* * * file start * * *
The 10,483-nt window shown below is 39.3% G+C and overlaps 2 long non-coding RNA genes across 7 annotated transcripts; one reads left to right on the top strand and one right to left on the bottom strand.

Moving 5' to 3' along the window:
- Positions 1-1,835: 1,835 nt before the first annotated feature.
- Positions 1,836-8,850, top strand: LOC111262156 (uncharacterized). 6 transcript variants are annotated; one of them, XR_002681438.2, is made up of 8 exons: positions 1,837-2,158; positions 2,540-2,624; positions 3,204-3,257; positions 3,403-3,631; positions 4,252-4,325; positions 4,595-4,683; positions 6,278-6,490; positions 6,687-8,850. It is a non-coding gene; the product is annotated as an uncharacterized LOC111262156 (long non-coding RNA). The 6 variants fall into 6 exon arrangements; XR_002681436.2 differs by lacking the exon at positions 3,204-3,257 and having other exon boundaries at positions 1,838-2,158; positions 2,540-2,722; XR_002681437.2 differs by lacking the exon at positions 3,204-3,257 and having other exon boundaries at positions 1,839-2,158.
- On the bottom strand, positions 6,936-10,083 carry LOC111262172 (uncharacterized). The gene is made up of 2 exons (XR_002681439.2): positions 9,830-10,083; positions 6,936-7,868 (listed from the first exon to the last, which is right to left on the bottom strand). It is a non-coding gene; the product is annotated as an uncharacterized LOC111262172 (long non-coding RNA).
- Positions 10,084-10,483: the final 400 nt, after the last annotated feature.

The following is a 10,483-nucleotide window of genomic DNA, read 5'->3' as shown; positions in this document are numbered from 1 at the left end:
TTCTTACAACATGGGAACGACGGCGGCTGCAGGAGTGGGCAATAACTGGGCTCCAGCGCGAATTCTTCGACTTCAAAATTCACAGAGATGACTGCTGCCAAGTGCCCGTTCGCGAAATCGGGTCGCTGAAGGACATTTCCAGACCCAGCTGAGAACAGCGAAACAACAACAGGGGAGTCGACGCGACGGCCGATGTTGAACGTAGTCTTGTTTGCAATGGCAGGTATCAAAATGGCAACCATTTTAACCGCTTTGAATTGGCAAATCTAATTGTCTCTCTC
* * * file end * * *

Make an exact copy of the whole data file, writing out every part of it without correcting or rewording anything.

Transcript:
The 10,483-nt window shown below is 39.3% G+C and overlaps 2 long non-coding RNA genes across 7 annotated transcripts; one reads left to right on the top strand and one right to left on the bottom strand.

Moving 5' to 3' along the window:
- Positions 1-1,835: 1,835 nt before the first annotated feature.
- Positions 1,836-8,850, top strand: LOC111262156 (uncharacterized). 6 transcript variants are annotated; one of them, XR_002681438.2, is made up of 8 exons: positions 1,837-2,158; positions 2,540-2,624; positions 3,204-3,257; positions 3,403-3,631; positions 4,252-4,325; positions 4,595-4,683; positions 6,278-6,490; positions 6,687-8,850. It is a non-coding gene; the product is annotated as an uncharacterized LOC111262156 (long non-coding RNA). The 6 variants fall into 6 exon arrangements; XR_002681436.2 differs by lacking the exon at positions 3,204-3,257 and having other exon boundaries at positions 1,838-2,158; positions 2,540-2,722; XR_002681437.2 differs by lacking the exon at positions 3,204-3,257 and having other exon boundaries at positions 1,839-2,158.
- On the bottom strand, positions 6,936-10,083 carry LOC111262172 (uncharacterized). The gene is made up of 2 exons (XR_002681439.2): positions 9,830-10,083; positions 6,936-7,868 (listed from the first exon to the last, which is right to left on the bottom strand). It is a non-coding gene; the product is annotated as an uncharacterized LOC111262172 (long non-coding RNA).
- Positions 10,084-10,483: the final 400 nt, after the last annotated feature.

The following is a 10,483-nucleotide window of genomic DNA, read 5'->3' as shown; positions in this document are numbered from 1 at the left end:
TTCTTACAACATGGGAACGACGGCGGCTGCAGGAGTGGGCAATAACTGGGCTCCAGCGCGAATTCTTCGACTTCAAAATTCACAGAGATGACTGCTGCCAAGTGCCCGTTCGCGAAATCGGGTCGCTGAAGGACATTTCCAGACCCAGCTGAGAACAGCGAAACAACAACAGGGGAGTCGACGCGACGGCCGATGTTGAACGTAGTCTTGTTTGCAATGGCAGGTATCAAAATGGCAACCATTTTAACCGCTTTGAATTGGCAAATCTAATTGTCTCTCTC